Malpractice Premiums and Doctor’s Salaries

A large group of Warren (Ohio) area physicians donned their white lab coats Wednesday while lashing out at excessive malpractice insurance premiums that they say are caused by a larger-than-normal number of malpractice claims.

Without being specific in terms [naturally] of the actual number of malpractice suits in court, Dr. Morris Pulliam said the situation is causing doctors to close down practices and take early retirement.
”Health care in Trumbull County is on life support,” said Pulliam, president of the medical staff at Valley Care Trumbull Memorial Hospital.

Health care in the county is on life support? I mean, this is a problem. Are there going to be any doctors left in Trumbull County? Medical malpractice lawsuits continue to increase and the verdicts are getting higher.

Except they are not. A malpractice lawyer was on hand to witness this spectacle, and he did provide specifics. ”Shouldn’t their anger be directed at insurance companies? For four years in a row, the number of (malpractice) claims has gone down and the amount of money paid for those claims has gone down in Ohio. Why are the malpractice premiums going up?” said Jim Crisan.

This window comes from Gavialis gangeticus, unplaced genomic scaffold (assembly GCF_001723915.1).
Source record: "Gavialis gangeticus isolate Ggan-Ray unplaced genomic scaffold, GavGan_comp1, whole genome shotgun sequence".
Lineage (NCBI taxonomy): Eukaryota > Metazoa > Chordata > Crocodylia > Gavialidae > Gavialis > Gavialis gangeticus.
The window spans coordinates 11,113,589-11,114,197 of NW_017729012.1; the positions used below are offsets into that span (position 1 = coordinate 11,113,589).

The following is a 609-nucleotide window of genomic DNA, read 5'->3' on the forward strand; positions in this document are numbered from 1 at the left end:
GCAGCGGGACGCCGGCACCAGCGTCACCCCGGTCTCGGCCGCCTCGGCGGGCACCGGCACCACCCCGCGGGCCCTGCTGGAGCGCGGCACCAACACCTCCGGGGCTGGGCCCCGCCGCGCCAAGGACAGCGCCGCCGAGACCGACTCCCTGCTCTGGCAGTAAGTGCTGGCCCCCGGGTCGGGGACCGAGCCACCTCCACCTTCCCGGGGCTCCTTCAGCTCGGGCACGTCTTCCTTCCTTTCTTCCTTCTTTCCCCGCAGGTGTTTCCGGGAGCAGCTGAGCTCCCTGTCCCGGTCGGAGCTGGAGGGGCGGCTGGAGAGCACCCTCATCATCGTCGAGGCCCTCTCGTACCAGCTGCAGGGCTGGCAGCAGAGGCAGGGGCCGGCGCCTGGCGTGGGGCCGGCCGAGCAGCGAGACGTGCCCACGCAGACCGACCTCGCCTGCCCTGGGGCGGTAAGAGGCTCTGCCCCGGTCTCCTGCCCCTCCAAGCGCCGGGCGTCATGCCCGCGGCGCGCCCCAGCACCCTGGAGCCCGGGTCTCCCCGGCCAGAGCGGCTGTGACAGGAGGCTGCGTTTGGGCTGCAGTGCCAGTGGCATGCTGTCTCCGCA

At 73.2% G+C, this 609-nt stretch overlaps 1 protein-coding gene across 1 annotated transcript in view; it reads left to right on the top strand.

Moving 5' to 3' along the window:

The article points out that medical malpractice premiums are high. Not mentioned: so are doctors’ salaries. They are the highest-paid professionals in the United States.

Look, they should be. Doctors’ salaries are high because supply and demand dictates their high income. And it makes sense, too. I want doctors to be our highest paid profession. All I’m asking for is that they put away the violin on how much they pay in malpractice insurance unless they will tell us how much money they make.